Kedoshim-Acharei Mot: How to Start Loving Your Neighbor

The “Golden Rule” isn’t in the Torah.  Hillel the Elder’s (110 BCE – 10 CE) great statement: “What is hateful to you, do not do to your neighbor; that is the whole Torah, while the rest is commentary thereof; go and learn it” is recorded in the Babylonian Talmud, Shabbat 31a.  

Yet, Hillel’s advice may be the most pragmatic application we have of the famous maxim that is in the Torah (in this week’s Parashah): “Love your Neighbor as Yourself.”  [Leviticus 19:18). 

Hillel surely added “The rest is commentary, now go and study” to “What is hateful to you, do not do to your neighbor” because what constitutes proper conduct can’t be up to each individual to decide.  (E.g., It’s not okay for a racist to make racial epithets because they don’t bother her!).   

Also, unfortunately, we don’t necessarily know how to treat people in life’s often-complicated circumstances (both theirs and ours).  Proper conduct must be learned  over a lifetime.  Fortunately, Judaism provides a vast body of wisdom and guidance regarding interpersonal behavior.

But for many reasons, most of us will never methodically study that body of knowledge.   We are like the man to whom Hillel responded, who wishes to be taught the entire Torah while standing on one foot.  We might ask “Teach me, in one tweet or text message, how to ‘love my neighbor as myself.’”

Here is a suggestion:  “Give others the benefit of the doubt.”   

If we just do this, we’re much less likely to unfairly fault others, resent them, gossip about them, shun them, insult them, or otherwise treat them as we would surely not wish to be treated.  We would like to be given the benefit of the doubt, and therefore we should give it to others.   

This doesn’t mean being naïve.  If a person has demonstrated that they are untrustworthy or otherwise habitually misbehave, giving them the benefit of the doubt is foolish.  Nor should we ever fail to take reasonably prudent precautions.  But much more often, we judge people inconsiderate, selfish, ignorant, misguided, etc. when there is actually a very good reason for their actions (or inactions) that we do not, and may well never, know.

The following illustrative story appears in Rabbi A.L. Scheinbaum’s Peninim on the Torah (2013)

In one of the kollelim (communities) of Bnei Brak (a city east of Tel Aviv), the daughter of one of the families became engaged to a very nice young man from a fine – but poor – family.  Considering the fact that the girl’s parents had limited resources and the boy’s parents had limited resources, the members of this man’s shul (synagogue) decided to make a lekitah, collection to assist with the wedding expense.  The kollel fellow was well-liked and respected, so the people gave generously for the cause.  The members of the shul raised a hefty sum, and they handed a check for the full amount to the father of the kallah (bride) with best wishes for mazel tov (congratulations) and much nachas (happiness).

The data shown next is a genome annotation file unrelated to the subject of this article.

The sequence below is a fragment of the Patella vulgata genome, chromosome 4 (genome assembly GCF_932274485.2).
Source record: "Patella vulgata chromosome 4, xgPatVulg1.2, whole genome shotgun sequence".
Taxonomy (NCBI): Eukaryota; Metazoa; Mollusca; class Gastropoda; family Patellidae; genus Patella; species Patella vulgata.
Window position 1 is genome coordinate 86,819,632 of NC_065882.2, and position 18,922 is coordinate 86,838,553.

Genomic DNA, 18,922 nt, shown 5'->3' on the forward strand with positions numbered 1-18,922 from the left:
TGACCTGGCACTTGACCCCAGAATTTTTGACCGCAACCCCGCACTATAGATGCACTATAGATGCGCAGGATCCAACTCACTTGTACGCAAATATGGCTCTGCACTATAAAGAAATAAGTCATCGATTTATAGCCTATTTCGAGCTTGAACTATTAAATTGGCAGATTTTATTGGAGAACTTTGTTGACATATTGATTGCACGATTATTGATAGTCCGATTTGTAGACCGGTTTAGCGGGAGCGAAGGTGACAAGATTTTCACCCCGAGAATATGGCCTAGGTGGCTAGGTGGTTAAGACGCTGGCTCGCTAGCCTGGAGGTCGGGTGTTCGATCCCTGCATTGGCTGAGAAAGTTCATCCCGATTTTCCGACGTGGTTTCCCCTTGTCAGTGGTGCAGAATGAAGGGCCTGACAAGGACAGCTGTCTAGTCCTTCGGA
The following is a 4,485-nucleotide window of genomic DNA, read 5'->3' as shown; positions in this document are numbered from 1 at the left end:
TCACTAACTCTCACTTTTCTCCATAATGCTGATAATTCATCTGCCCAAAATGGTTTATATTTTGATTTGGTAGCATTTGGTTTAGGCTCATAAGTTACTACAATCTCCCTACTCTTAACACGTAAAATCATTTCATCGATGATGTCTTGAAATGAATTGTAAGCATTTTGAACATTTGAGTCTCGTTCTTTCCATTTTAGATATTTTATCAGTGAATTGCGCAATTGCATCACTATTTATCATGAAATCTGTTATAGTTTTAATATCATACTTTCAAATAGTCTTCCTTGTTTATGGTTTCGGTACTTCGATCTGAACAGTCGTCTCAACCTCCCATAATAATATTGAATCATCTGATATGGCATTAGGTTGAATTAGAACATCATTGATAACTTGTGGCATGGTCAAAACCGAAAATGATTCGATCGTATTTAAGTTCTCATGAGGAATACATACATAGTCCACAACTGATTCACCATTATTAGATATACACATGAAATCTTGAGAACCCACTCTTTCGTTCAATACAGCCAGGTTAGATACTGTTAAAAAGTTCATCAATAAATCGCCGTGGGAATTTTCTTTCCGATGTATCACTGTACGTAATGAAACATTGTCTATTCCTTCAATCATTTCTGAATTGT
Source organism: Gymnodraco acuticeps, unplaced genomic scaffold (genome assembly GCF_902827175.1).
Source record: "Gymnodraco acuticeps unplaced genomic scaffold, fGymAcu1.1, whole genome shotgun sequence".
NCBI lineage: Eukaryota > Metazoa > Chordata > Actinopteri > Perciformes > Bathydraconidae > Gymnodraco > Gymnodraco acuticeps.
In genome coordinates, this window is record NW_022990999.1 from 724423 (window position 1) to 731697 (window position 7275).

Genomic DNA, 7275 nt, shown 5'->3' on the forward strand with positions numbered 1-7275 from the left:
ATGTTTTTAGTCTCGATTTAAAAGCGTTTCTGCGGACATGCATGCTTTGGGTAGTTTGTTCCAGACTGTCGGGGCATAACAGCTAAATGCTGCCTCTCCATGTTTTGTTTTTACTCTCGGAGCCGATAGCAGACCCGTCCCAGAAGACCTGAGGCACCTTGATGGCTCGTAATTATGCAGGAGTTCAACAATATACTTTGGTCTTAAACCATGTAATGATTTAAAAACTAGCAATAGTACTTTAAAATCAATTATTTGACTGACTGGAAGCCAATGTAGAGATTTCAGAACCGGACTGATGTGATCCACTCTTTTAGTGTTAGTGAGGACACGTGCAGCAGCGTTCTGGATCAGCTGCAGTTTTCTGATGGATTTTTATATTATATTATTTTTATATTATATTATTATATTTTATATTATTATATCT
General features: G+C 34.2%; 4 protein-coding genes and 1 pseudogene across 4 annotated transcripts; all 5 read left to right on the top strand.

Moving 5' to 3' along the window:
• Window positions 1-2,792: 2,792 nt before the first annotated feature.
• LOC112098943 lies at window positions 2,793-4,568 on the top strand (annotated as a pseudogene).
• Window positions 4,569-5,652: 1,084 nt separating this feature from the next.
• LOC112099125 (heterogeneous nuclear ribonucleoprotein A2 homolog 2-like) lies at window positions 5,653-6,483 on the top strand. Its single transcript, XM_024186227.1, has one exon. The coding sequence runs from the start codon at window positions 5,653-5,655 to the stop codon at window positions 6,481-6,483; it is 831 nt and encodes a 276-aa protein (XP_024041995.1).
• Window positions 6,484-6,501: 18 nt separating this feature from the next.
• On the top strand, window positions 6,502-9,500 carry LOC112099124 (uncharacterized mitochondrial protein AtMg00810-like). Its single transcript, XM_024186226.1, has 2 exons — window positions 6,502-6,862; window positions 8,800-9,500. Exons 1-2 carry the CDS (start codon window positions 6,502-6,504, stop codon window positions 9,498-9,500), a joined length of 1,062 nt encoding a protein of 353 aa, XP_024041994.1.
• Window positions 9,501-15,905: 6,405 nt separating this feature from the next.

All went well until the invitations arrived.  The invited guests noted that the wedding was to take place in the most expensive banquet hall in the area.  People were shocked.  How could this “poor” kallah have the audacity to accept charity from good people and pay them back by making the wedding in such a fancy hall?  It just did not make sense.  

The kollel fellow suspected that people were “talking,” so he approached his rav (rabbi) and asked to be heard.  “Rebbe, please do not think that I conceded to have my daughter’s wedding held in that hall of my own volition.  I did it to make someone feel good, to assuage his conscience.  Shortly before I was about to ‘close’ on the less expensive hall, I received a call from the owner of the more expensive hall.  He asked me, “Are you so and so’s son?”  I replied that I was.  “Then I have something very important to share with you,” he said.

“He began the conversation by weeping bitterly.  After a few moments, he composed himself and began his story” ‘My father owned and administered the hall until about a year ago.  Last week, shortly before he passed away, he called me to his bedside and told me about a Jew who had saved his life from certain death during the Holocaust.  This Jew even went so far as to put his own life in imminent danger.  My father had never discovered the last name of his savior.  He knew only his first name and village in Poland from where he hailed.  Throughout the years, my father had made every attempt to locate him, to return the favor, to no avail.  I promised my father on his deathbed that I would continue the search. 

‘While we were sitting Shiva, the seven-day mourning period, one of the visitors mentioned that he had been born and raised in the same village from where my father’s benefactor had originated.  I asked him if he knew that person, and he answered in the affirmative.  The person who saved my father’s life was none other than your father!  I now want to honor my father’s deathbed request.  Please allow me to cater your daughter’s wedding at my hall free of charge.  It is the least I can do to honor my father’s memory!’ 

Rabbi Scheinbaum comments that people should have realized that the more something doesn’t make sense, the greater the reason to believe that there is an adequate explanation.  This is an excellent adage that should give us pause before criticizing, or even thinking ill of, anyone when we lack “all the facts.”

To “Love Your Neighbor as Yourself,” start by giving him or her the benefit of the doubt!

Shabbat shalom.


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If charity cost nothing, the world would be full of philanthropists.
Jewish Proverb